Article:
3. Analysis

We have worked, first, with the numerical analysis of the designed materials, which allows the study of their electromagnetic behavior at high frequency, previous to the effective construction of the same ones. We have used two different commercially available software in time domain:

  • MEFiSToTM, based on TLM method.

  • CST Studio SuiteTM 2009, based on the finite integration technique (FIT).

Both methods are complete tools to solve electromagnetic problems in 3D, allowing the graphic visualization of the electromagnetic field propagation and its interaction with materials and boundaries during the simulation. The principal advantage of simulating in the time domain is that it most closely resembles the real world. In our case, it allows to obtain a very broadband data with a single simulation run with much less memory requirements than required in frequency-domain methods.

The experimental set-up used is based on a previous one for permittivity and permeability measurements at X-band (8.2 - 12.4 GHz) (Muñoz et al., 1998), and adapted to measure electromagnetic activity (Molina-Cuberos et al., 2009; García-Collado et al., 2010). Fig. 7 shows a diagram of the experimental set-up, where the incident wave is linearly polarized in the vertical direction.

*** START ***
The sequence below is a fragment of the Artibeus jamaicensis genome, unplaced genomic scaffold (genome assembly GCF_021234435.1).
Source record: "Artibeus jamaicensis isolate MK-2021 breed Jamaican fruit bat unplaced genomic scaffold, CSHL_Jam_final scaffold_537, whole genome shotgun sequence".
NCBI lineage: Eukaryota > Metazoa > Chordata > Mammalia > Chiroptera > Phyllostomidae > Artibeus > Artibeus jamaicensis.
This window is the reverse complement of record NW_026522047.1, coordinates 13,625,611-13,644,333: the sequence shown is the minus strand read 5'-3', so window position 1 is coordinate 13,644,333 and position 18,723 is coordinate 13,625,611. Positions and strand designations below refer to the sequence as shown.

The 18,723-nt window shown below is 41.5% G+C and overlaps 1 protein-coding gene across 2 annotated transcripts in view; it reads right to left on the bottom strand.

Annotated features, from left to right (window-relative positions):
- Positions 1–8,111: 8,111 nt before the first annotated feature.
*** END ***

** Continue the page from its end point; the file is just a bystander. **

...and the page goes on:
Figure 7.

Schematic diagram of the free space setup for the experimental determination of the rotation angle and the three constitutive parameters of isotropic chiral material in the X-Band (not to scale).

The transmitting and receiving antennas are 10-dB-gain rectangular horns. An incident beam is focused by an ellipsoidal concave mirror (30 cm x 26 cm), which produces a roughly circular focal area of about 6 cm in diameter, which is lower than sample size, so that diffraction problems are avoided with relatively small samples. The transmitting antenna is placed at one of the mirror foci (35 cm) and the sample at the other one. The sample holder is midway between the mirror and the receiving antenna and is able to rotate around the two axes perpendicular to the direction of propagation. The receiving antenna, located at 35 cm from the sample, can rotate about the longitudinal axis, which allows the measurement of the scattering parameters (S parameters) corresponding to any polar transmission. The interested reader is referred to Muñoz et al. (1998), Gómez et al. (2008) and García-Collado et al., (2010) for a detailed description of the measurement setup and technique. Here, we briefly present the measurement process:

Figure 8.

Waveguide setup for the experimental determination of the rotation angle produced by a chiral material in X-band. A cylindrical sample is located in the circular waveguide and fed through port 1. The transmitted wave is measured in port 2 by a rotating connection, which allows determining the component of the electrical field parallel to the TE10 mode of the rectangular wave.